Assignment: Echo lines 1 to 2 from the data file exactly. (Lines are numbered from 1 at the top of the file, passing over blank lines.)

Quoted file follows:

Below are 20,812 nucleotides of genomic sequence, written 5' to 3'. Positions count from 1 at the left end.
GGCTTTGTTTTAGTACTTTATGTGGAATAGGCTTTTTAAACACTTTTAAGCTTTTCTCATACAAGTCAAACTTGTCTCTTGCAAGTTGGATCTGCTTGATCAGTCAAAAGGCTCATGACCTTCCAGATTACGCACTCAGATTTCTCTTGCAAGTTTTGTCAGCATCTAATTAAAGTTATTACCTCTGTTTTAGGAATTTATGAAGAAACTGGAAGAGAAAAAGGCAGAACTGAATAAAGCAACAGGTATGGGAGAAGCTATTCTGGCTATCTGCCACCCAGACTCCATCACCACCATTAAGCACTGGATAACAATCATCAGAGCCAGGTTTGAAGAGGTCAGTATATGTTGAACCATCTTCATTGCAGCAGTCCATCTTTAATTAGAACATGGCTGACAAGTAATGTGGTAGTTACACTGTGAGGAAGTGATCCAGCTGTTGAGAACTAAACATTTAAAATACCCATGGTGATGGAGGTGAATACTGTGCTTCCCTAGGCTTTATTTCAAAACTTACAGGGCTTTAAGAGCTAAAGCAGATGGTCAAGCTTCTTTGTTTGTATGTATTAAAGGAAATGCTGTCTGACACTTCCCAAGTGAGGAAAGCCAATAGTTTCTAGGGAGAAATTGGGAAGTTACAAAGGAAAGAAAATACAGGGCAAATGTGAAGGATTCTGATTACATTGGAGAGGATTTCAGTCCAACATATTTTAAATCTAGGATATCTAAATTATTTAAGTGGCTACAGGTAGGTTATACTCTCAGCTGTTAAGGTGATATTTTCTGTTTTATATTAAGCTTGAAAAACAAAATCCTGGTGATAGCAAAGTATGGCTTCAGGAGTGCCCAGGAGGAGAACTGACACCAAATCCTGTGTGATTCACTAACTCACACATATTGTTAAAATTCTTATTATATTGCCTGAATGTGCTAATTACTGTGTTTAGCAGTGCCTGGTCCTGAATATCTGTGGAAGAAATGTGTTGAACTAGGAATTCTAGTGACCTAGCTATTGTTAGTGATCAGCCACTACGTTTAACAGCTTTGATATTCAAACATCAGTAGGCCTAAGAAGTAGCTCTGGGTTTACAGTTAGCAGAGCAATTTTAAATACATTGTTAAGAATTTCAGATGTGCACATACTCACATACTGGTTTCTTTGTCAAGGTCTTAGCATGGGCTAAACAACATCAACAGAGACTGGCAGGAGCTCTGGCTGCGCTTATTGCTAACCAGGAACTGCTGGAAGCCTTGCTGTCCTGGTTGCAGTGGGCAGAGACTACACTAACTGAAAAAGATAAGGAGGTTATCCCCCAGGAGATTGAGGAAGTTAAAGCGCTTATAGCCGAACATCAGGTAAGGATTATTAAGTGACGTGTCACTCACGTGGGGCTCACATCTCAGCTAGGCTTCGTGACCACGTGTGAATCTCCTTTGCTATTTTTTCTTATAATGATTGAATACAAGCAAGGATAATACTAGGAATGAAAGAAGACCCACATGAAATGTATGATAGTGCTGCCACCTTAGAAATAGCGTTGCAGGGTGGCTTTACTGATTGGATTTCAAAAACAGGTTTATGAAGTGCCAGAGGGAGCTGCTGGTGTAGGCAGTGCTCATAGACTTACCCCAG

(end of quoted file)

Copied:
Below are 20,812 nucleotides of genomic sequence, written 5' to 3'. Positions count from 1 at the left end.
GGCTTTGTTTTAGTACTTTATGTGGAATAGGCTTTTTAAACACTTTTAAGCTTTTCTCATACAAGTCAAACTTGTCTCTTGCAAGTTGGATCTGCTTGATCAGTCAAAAGGCTCATGACCTTCCAGATTACGCACTCAGATTTCTCTTGCAAGTTTTGTCAGCATCTAATTAAAGTTATTACCTCTGTTTTAGGAATTTATGAAGAAACTGGAAGAGAAAAAGGCAGAACTGAATAAAGCAACAGGTATGGGAGAAGCTATTCTGGCTATCTGCCACCCAGACTCCATCACCACCATTAAGCACTGGATAACAATCATCAGAGCCAGGTTTGAAGAGGTCAGTATATGTTGAACCATCTTCATTGCAGCAGTCCATCTTTAATTAGAACATGGCTGACAAGTAATGTGGTAGTTACACTGTGAGGAAGTGATCCAGCTGTTGAGAACTAAACATTTAAAATACCCATGGTGATGGAGGTGAATACTGTGCTTCCCTAGGCTTTATTTCAAAACTTACAGGGCTTTAAGAGCTAAAGCAGATGGTCAAGCTTCTTTGTTTGTATGTATTAAAGGAAATGCTGTCTGACACTTCCCAAGTGAGGAAAGCCAATAGTTTCTAGGGAGAAATTGGGAAGTTACAAAGGAAAGAAAATACAGGGCAAATGTGAAGGATTCTGATTACATTGGAGAGGATTTCAGTCCAACATATTTTAAATCTAGGATATCTAAATTATTTAAGTGGCTACAGGTAGGTTATACTCTCAGCTGTTAAGGTGATATTTTCTGTTTTATATTAAGCTTGAAAAACAAAATCCTGGTGATAGCAAAGTATGGCTTCAGGAGTGCCCAGGAGGAGAACTGACACCAAATCCTGTGTGATTCACTAACTCACACATATTGTTAAAATTCTTATTATATTGCCTGAATGTGCTAATTACTGTGTTTAGCAGTGCCTGGTCCTGAATATCTGTGGAAGAAATGTGTTGAACTAGGAATTCTAGTGACCTAGCTATTGTTAGTGATCAGCCACTACGTTTAACAGCTTTGATATTCAAACATCAGTAGGCCTAAGAAGTAGCTCTGGGTTTACAGTTAGCAGAGCAATTTTAAATACATTGTTAAGAATTTCAGATGTGCACATACTCACATACTGGTTTCTTTGTCAAGGTCTTAGCATGGGCTAAACAACATCAACAGAGACTGGCAGGAGCTCTGGCTGCGCTTATTGCTAACCAGGAACTGCTGGAAGCCTTGCTGTCCTGGTTGCAGTGGGCAGAGACTACACTAACTGAAAAAGATAAGGAGGTTATCCCCCAGGAGATTGAGGAAGTTAAAGCGCTTATAGCCGAACATCAGGTAAGGATTATTAAGTGACGTGTCACTCACGTGGGGCTCACATCTCAGCTAGGCTTCGTGACCACGTGTGAATCTCCTTTGCTATTTTTTCTTATAATGATTGAATACAAGCAAGGATAATACTAGGAATGAAAGAAGACCCACATGAAATGTATGATAGTGCTGCCACCTTAGAAATAGCGTTGCAGGGTGGCTTTACTGATTGGATTTCAAAAACAGGTTTATGAAGTGCCAGAGGGAGCTGCTGGTGTAGGCAGTGCTCATAGACTTACCCCAG